How much do you need in your emergency fund?

The general rule of thumb is 3-6 months of living expenses saved in your emergency fund. This requires figuring out two things that vary depending on your personal situation. First, you need to know how much you spend each month on fixed expenses. Anything that you cannot cut back on or eliminate spending money on in the short-term will need to be considered a fixed expense. In the event you lose your job, you could eliminate certain spending categories such as meals at restaurants or shopping for clothes so you wouldn’t include those categories in your fixed expenses. However, you must keep paying your mortgage or rent and you will still have to buy groceries, so those categories would be considered fixed expenses.

Secondly, you need to decide how many months of those expenses you need. There is a bit of an element of personal preference and comfort that goes into this, but here are a few things to consider:

  • Number of Incomes: A dual income household may be able to have less set aside than a single income situation.
  • Uneven Cash Flow: If your income is commission-based or you own your own business with variable cash flow, you will want to have a larger amount saved. If your job provides with a steady and predictable salary, that may allow you to have less saved because it is easier to manage a budget.
  • Type of Job: Think about how long you think it would take you to find a new job if you were to lose yours. If you have a unique job or talents and it might take more than 3 months to find something new, you would want to have a larger emergency fund to cover your expenses while you are job hunting.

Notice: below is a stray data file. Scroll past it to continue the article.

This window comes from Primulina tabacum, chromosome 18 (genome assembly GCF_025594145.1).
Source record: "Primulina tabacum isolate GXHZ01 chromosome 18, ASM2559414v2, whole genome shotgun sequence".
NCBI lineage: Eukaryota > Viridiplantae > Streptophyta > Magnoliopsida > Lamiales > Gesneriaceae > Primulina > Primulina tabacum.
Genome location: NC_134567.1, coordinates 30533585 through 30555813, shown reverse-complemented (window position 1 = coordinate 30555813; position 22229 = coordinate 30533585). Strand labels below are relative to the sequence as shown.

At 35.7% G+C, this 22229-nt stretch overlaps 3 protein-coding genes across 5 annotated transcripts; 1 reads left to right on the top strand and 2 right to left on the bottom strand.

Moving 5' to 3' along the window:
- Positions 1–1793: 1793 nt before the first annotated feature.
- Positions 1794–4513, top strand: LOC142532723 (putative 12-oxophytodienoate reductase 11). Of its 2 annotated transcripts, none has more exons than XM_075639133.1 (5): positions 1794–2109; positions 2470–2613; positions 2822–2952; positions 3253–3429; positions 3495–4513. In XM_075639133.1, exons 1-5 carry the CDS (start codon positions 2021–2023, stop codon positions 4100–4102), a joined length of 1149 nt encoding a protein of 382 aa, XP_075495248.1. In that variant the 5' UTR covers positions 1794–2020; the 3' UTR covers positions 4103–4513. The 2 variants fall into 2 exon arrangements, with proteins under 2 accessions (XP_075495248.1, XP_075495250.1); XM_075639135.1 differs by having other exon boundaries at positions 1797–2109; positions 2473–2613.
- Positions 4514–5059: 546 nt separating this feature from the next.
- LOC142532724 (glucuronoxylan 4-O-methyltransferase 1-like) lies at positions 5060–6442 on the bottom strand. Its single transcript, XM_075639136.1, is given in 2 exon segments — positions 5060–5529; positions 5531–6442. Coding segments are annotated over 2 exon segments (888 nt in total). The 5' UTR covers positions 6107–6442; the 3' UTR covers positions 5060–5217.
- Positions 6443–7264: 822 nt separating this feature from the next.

• Personal Preference: Some people are just more comfortable having less saved. Likewise, others are very risk averse, in some cases preferring to save more than 6 months in fixed expenses set aside. Regardless of risk tolerance or other factors, we view 3 months of fixed expenses as the minimum goal for our clients.

How to Start Saving for Emergencies

If you are starting from zero with your emergency fund savings, it can seem impossible to save the total amount needed for your situation. Start with small goals and work up to your ultimate amount. Even having $1,000 set aside for an unforeseen circumstance will help reduce any financial stress you may be feeling. Once you hit the $1,000 milestone, start working toward $5,000 and so on until your emergency fund is fully funded. Every time you get paid, set aside a specific minimum amount. This should be the first place money your goes when you are paid.  Pay yourself first. If you wait to save what is left at the end of the month or week, it is likely that you will spend everything in your account and save nothing.

We frequently give clients guidance on both emergency fund goal amounts and savings strategies to get there. If you have any questions or would like some guidance, don’t hesitate to reach out to us! We would love to hear from you.